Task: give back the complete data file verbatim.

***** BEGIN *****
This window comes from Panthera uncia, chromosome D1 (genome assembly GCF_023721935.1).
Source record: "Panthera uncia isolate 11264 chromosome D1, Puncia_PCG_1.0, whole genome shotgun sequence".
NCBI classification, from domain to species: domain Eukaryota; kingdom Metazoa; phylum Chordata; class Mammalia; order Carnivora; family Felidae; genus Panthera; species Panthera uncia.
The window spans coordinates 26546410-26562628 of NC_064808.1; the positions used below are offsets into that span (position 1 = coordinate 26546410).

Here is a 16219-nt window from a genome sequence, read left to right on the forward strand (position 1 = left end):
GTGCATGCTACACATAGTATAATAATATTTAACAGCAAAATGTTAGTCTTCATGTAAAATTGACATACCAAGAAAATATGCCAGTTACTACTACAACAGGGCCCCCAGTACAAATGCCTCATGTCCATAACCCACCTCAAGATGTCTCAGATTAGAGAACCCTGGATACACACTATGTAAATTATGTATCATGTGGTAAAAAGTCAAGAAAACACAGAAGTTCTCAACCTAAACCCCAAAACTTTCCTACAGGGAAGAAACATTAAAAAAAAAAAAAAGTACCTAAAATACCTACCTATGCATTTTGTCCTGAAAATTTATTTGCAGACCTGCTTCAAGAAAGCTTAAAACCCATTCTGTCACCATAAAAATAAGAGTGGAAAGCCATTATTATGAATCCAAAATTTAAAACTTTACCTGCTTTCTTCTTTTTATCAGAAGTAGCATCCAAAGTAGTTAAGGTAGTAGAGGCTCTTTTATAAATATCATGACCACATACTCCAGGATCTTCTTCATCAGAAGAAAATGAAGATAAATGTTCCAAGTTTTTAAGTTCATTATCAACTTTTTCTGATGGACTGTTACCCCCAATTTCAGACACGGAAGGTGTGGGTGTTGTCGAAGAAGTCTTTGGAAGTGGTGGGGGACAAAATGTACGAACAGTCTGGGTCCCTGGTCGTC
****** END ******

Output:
This window comes from Panthera uncia, chromosome D1 (genome assembly GCF_023721935.1).
Source record: "Panthera uncia isolate 11264 chromosome D1, Puncia_PCG_1.0, whole genome shotgun sequence".
NCBI classification, from domain to species: domain Eukaryota; kingdom Metazoa; phylum Chordata; class Mammalia; order Carnivora; family Felidae; genus Panthera; species Panthera uncia.
The window spans coordinates 26546410-26562628 of NC_064808.1; the positions used below are offsets into that span (position 1 = coordinate 26546410).

Here is a 16219-nt window from a genome sequence, read left to right on the forward strand (position 1 = left end):
GTGCATGCTACACATAGTATAATAATATTTAACAGCAAAATGTTAGTCTTCATGTAAAATTGACATACCAAGAAAATATGCCAGTTACTACTACAACAGGGCCCCCAGTACAAATGCCTCATGTCCATAACCCACCTCAAGATGTCTCAGATTAGAGAACCCTGGATACACACTATGTAAATTATGTATCATGTGGTAAAAAGTCAAGAAAACACAGAAGTTCTCAACCTAAACCCCAAAACTTTCCTACAGGGAAGAAACATTAAAAAAAAAAAAAAGTACCTAAAATACCTACCTATGCATTTTGTCCTGAAAATTTATTTGCAGACCTGCTTCAAGAAAGCTTAAAACCCATTCTGTCACCATAAAAATAAGAGTGGAAAGCCATTATTATGAATCCAAAATTTAAAACTTTACCTGCTTTCTTCTTTTTATCAGAAGTAGCATCCAAAGTAGTTAAGGTAGTAGAGGCTCTTTTATAAATATCATGACCACATACTCCAGGATCTTCTTCATCAGAAGAAAATGAAGATAAATGTTCCAAGTTTTTAAGTTCATTATCAACTTTTTCTGATGGACTGTTACCCCCAATTTCAGACACGGAAGGTGTGGGTGTTGTCGAAGAAGTCTTTGGAAGTGGTGGGGGACAAAATGTACGAACAGTCTGGGTCCCTGGTCGTC